Pausing to let the kids be….KIDS!

The last three months have been a self-challenging period when I had to be mindful of the way I reacted to every single thing happening around me. In order to talk less and, more importantly, to talk in a soft voice and not shout/yell and not show impatience/anger, I had to take things easy. I had to keep doing a self-counselling on a regular basis that it was okay if the child didn’t eat a meal properly or it was okay if the siblings continued to fight and make each other cry or it was okay if we got delayed to school by a few minutes. It meant slowing down, pausing. And that’s when I realized that all I had to do was pause to let my kids be kids!

How many times was I reminding my daughter to swallow her food and not keep it inside her mouth without biting? How many times was I asking her to stop dancing around while I was combing her hair? How many times was I reminding her to walk fast lest she gets delayed to school? How many times was I asking her to stop playing and come back home lest her brother starts feeling hungry and starts becoming restless?

How many times was I asking my son to stop running? How many times was I asking him not to throw things? How many times was I asking him to stop playing in the play area and leave? What tone of my voice was I using when I ask him to not hit/bite his sister?

Before I proceed, let me tell you that I have definitely not reached that ideal stage where I remain calm and cool and not do any reminding/’lecturing’/whining at all. After all, I am human too. On the contrary, during those moments when I feel too tired or when we are really running late for something important, I do occasionally give the constant reminder to my daughter to eat fast or get ready fast. I do panic and call my son’s name in a louder voice when he sprints off in the wrong direction or takes my mobile all ready to throw it. But I make sure that I compensate by lapsing into an almost-complete silence for the next few hours.

So, here is how I go about doing things differently nowadays:

  • While coming back from school, be it in the morning or afternoon, I let my son play as long as he wants to, in the play area outside the school, gently reminding him once in a while that it was time to leave.
  • I let him run all the way back from school to the bus stop and simply run along instead of asking him to stop.
  • I let him walk on all the narrow elevated pavement borders and simply hold his hand without caring the least that I was missing a bus right in front of my eyes.
  • I let him jump on all muddy puddles of rainwater and give him a nice long bath after coming home.
  • I let my daughter chat with her friends and walk slowly to school.
  • I let them swing on every single rod they find on their way and let them climb on all the railings they want to.
  • I take them to whichever play area they want to and let them play for as long as they want to. I pack some biscuits for any hunger pangs and go. It doesn’t matter if all we do on some evenings is shuttle from one playground to another without really playing anywhere, because, that is what they want to do.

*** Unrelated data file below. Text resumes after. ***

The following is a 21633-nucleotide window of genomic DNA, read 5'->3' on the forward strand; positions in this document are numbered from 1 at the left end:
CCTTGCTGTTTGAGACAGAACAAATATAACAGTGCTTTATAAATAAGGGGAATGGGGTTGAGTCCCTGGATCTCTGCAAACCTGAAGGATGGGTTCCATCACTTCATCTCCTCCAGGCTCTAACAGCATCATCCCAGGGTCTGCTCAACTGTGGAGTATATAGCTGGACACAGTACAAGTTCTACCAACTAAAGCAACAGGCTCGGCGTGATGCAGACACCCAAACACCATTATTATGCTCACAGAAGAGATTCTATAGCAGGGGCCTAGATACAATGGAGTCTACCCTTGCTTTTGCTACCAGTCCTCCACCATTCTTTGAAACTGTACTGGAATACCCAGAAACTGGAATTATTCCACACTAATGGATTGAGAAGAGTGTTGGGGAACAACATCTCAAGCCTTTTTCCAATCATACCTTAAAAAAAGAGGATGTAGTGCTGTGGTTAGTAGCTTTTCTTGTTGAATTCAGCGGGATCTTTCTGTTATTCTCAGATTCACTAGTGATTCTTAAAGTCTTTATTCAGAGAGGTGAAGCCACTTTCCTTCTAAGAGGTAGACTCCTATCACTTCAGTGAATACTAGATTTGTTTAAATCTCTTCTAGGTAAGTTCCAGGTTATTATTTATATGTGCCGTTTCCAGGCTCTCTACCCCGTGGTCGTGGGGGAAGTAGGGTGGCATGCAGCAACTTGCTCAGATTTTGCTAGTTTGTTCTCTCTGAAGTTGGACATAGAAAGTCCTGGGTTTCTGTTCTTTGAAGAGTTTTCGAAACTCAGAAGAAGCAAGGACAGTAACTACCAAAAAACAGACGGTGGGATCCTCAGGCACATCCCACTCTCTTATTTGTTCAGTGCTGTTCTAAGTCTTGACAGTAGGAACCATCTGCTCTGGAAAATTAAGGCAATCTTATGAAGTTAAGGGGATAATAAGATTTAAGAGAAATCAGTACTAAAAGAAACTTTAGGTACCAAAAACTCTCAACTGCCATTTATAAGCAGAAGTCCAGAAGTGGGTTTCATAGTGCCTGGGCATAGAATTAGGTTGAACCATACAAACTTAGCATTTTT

• If I take them out on weekends, I don’t rush, but leave only when they are fully ready to leave.
  • If I decide to put an end to the TV time, I simply turn off the TV, hide the remotes and let my children cry out. I don’t try to reason out with a crying child and simply distract them by doing some craft or Play-Doh sessions with them. Sitting along with them and playing with them is the easiest way to divert their attention from TV. While that works my 2 year old most of the times when he is alone with me, it doesn’t really work always with my 5 year old.
  • If either of them want to do some ‘painting’, I happily give them the water colour and water, without launching off on a whining mode about why I don’t think I will have the energy to clean up the mess.
  • I let them play with any or all of their toys. I let them scatter their toys all over the house. Most important of all, I don’t expect any help from anyone on picking up the toys and do it all by myself without complaining one bit.
  • When my children cry, I don’t try to stop it immediately. I don’t try to reason out with them. I don’t shout at them or at myself for letting this crying spell happen. This change from my side has resulted in a positive change in my daughter, who, though still cries a lot when she starts, has now understood that crying won’t get her the TV remote back or whatever she wants and calms down sooner and gets into a happy mood right away.
  • I have let playing or sitting with them take precedence and have let everything else take a backseat. I patiently wait for those few moments when they are completely engrossed in their own world and then, go about doing whatever I what to.
  • I laugh and enjoy the naughtiness of a child, give them the freedom to be lazy whenever they want to, let them make all sorts of colourful messes, don’t force them to visit a temple simply because I want to.

In short, I let them be kids. After all, this is the age when they still don’t know that there is a big, bad world out there. If I don’t let them laze around and have fun now, when else will they do it then?

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